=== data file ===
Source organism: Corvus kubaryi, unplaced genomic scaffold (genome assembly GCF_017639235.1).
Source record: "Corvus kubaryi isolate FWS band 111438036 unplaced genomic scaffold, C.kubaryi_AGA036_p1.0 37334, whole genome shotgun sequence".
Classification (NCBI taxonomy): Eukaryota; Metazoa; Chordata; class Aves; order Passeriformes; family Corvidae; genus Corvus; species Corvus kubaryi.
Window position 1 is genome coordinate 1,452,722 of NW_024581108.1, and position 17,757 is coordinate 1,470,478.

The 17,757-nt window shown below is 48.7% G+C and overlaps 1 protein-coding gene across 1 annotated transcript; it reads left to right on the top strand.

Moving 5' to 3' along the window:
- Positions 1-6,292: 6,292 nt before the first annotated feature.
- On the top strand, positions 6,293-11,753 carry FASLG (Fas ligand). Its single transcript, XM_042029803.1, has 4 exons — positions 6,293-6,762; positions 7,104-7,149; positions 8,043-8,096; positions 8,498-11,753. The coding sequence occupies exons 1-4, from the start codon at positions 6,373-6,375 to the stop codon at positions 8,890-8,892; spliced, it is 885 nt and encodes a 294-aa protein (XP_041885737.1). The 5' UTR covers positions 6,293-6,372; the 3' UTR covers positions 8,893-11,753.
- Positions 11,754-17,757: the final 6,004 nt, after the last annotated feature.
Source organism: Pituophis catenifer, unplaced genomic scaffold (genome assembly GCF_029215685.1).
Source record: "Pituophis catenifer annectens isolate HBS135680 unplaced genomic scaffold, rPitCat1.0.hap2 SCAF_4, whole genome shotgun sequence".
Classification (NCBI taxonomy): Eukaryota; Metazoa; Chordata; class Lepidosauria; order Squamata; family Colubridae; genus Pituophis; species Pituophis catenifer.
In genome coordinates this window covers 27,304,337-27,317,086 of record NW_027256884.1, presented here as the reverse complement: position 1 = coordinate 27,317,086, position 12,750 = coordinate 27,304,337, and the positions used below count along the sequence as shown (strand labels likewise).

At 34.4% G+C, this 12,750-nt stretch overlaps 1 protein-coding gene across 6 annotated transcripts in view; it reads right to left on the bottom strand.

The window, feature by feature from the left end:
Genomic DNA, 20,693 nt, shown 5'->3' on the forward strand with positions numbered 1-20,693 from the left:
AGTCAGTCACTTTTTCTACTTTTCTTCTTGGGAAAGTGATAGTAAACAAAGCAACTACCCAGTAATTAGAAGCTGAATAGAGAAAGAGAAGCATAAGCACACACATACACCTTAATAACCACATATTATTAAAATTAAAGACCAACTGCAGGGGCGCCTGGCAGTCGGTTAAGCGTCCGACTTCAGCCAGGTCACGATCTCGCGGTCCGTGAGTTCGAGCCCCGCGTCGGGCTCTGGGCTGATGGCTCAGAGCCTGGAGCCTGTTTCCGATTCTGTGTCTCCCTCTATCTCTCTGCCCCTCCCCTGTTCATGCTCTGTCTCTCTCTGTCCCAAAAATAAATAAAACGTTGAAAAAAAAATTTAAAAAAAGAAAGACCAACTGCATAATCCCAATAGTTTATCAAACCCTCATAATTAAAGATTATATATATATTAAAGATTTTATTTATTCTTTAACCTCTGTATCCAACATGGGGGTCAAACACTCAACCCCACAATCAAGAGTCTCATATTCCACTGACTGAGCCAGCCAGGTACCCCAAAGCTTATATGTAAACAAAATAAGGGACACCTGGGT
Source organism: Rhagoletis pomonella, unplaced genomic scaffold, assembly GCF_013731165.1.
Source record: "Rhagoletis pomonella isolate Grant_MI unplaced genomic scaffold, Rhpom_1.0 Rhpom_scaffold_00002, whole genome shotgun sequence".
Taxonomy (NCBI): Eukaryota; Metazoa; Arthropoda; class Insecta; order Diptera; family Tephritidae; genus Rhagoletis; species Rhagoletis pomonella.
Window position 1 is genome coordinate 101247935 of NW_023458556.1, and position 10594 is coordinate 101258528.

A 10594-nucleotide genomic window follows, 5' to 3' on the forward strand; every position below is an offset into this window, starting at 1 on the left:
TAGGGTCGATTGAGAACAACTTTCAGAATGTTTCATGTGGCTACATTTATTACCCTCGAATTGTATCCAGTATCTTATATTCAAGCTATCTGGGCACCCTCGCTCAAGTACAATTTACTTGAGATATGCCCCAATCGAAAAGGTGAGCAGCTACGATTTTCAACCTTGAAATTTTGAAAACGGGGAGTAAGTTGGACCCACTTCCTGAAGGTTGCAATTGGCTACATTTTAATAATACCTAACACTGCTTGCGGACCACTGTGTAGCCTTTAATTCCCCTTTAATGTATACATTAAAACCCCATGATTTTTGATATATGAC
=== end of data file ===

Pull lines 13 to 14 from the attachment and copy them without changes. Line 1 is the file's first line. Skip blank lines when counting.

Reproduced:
In genome coordinates this window covers 27,304,337-27,317,086 of record NW_027256884.1, presented here as the reverse complement: position 1 = coordinate 27,317,086, position 12,750 = coordinate 27,304,337, and the positions used below count along the sequence as shown (strand labels likewise).

At 34.4% G+C, this 12,750-nt stretch overlaps 1 protein-coding gene across 6 annotated transcripts in view; it reads right to left on the bottom strand.